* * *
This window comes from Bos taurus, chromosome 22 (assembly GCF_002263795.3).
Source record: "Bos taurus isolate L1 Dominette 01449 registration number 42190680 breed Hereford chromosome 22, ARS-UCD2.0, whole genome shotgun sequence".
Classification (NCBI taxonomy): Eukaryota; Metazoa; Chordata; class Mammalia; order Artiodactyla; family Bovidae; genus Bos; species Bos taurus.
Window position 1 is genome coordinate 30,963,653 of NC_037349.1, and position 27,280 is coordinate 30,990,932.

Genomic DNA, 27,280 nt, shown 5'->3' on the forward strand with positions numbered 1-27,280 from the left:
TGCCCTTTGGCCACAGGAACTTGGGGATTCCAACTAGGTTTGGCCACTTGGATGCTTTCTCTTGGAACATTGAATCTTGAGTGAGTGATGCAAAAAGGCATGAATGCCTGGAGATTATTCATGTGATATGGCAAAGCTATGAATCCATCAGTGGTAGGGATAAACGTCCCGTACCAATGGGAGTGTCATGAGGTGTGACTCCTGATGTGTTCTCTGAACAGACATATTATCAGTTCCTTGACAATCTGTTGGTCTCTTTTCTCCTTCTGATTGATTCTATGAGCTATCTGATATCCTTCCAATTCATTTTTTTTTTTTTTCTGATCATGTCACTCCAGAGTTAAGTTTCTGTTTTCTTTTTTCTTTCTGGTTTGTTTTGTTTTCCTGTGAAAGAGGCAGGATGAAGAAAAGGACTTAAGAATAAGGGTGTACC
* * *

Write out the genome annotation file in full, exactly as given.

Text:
This window comes from Bos taurus, chromosome 22 (assembly GCF_002263795.3).
Source record: "Bos taurus isolate L1 Dominette 01449 registration number 42190680 breed Hereford chromosome 22, ARS-UCD2.0, whole genome shotgun sequence".
Classification (NCBI taxonomy): Eukaryota; Metazoa; Chordata; class Mammalia; order Artiodactyla; family Bovidae; genus Bos; species Bos taurus.
Window position 1 is genome coordinate 30,963,653 of NC_037349.1, and position 27,280 is coordinate 30,990,932.

Genomic DNA, 27,280 nt, shown 5'->3' on the forward strand with positions numbered 1-27,280 from the left:
TGCCCTTTGGCCACAGGAACTTGGGGATTCCAACTAGGTTTGGCCACTTGGATGCTTTCTCTTGGAACATTGAATCTTGAGTGAGTGATGCAAAAAGGCATGAATGCCTGGAGATTATTCATGTGATATGGCAAAGCTATGAATCCATCAGTGGTAGGGATAAACGTCCCGTACCAATGGGAGTGTCATGAGGTGTGACTCCTGATGTGTTCTCTGAACAGACATATTATCAGTTCCTTGACAATCTGTTGGTCTCTTTTCTCCTTCTGATTGATTCTATGAGCTATCTGATATCCTTCCAATTCATTTTTTTTTTTTTTCTGATCATGTCACTCCAGAGTTAAGTTTCTGTTTTCTTTTTTCTTTCTGGTTTGTTTTGTTTTCCTGTGAAAGAGGCAGGATGAAGAAAAGGACTTAAGAATAAGGGTGTACC